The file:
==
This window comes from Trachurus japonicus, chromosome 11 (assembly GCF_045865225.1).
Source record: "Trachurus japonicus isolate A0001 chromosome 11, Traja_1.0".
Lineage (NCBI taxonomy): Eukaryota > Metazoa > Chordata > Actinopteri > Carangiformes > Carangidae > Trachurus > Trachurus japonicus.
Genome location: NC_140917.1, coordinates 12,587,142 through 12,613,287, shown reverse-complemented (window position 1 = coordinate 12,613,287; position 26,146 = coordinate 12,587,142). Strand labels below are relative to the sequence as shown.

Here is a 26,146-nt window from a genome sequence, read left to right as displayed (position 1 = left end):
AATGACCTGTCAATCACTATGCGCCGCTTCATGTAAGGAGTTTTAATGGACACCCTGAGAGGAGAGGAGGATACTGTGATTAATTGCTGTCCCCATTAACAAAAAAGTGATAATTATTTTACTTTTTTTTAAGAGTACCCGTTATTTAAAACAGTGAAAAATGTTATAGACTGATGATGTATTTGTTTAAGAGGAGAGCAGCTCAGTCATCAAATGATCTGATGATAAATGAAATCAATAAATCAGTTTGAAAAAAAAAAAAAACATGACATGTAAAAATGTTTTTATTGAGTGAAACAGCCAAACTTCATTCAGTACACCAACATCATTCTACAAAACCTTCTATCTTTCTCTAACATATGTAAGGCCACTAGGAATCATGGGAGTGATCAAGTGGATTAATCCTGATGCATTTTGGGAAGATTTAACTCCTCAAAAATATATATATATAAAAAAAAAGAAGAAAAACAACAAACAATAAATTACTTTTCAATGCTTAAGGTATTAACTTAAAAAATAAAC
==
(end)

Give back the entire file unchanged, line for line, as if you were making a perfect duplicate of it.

This window comes from Trachurus japonicus, chromosome 11 (assembly GCF_045865225.1).
Source record: "Trachurus japonicus isolate A0001 chromosome 11, Traja_1.0".
Lineage (NCBI taxonomy): Eukaryota > Metazoa > Chordata > Actinopteri > Carangiformes > Carangidae > Trachurus > Trachurus japonicus.
Genome location: NC_140917.1, coordinates 12,587,142 through 12,613,287, shown reverse-complemented (window position 1 = coordinate 12,613,287; position 26,146 = coordinate 12,587,142). Strand labels below are relative to the sequence as shown.

Here is a 26,146-nt window from a genome sequence, read left to right as displayed (position 1 = left end):
AATGACCTGTCAATCACTATGCGCCGCTTCATGTAAGGAGTTTTAATGGACACCCTGAGAGGAGAGGAGGATACTGTGATTAATTGCTGTCCCCATTAACAAAAAAGTGATAATTATTTTACTTTTTTTTAAGAGTACCCGTTATTTAAAACAGTGAAAAATGTTATAGACTGATGATGTATTTGTTTAAGAGGAGAGCAGCTCAGTCATCAAATGATCTGATGATAAATGAAATCAATAAATCAGTTTGAAAAAAAAAAAAAACATGACATGTAAAAATGTTTTTATTGAGTGAAACAGCCAAACTTCATTCAGTACACCAACATCATTCTACAAAACCTTCTATCTTTCTCTAACATATGTAAGGCCACTAGGAATCATGGGAGTGATCAAGTGGATTAATCCTGATGCATTTTGGGAAGATTTAACTCCTCAAAAATATATATATATAAAAAAAAAGAAGAAAAACAACAAACAATAAATTACTTTTCAATGCTTAAGGTATTAACTTAAAAAATAAAC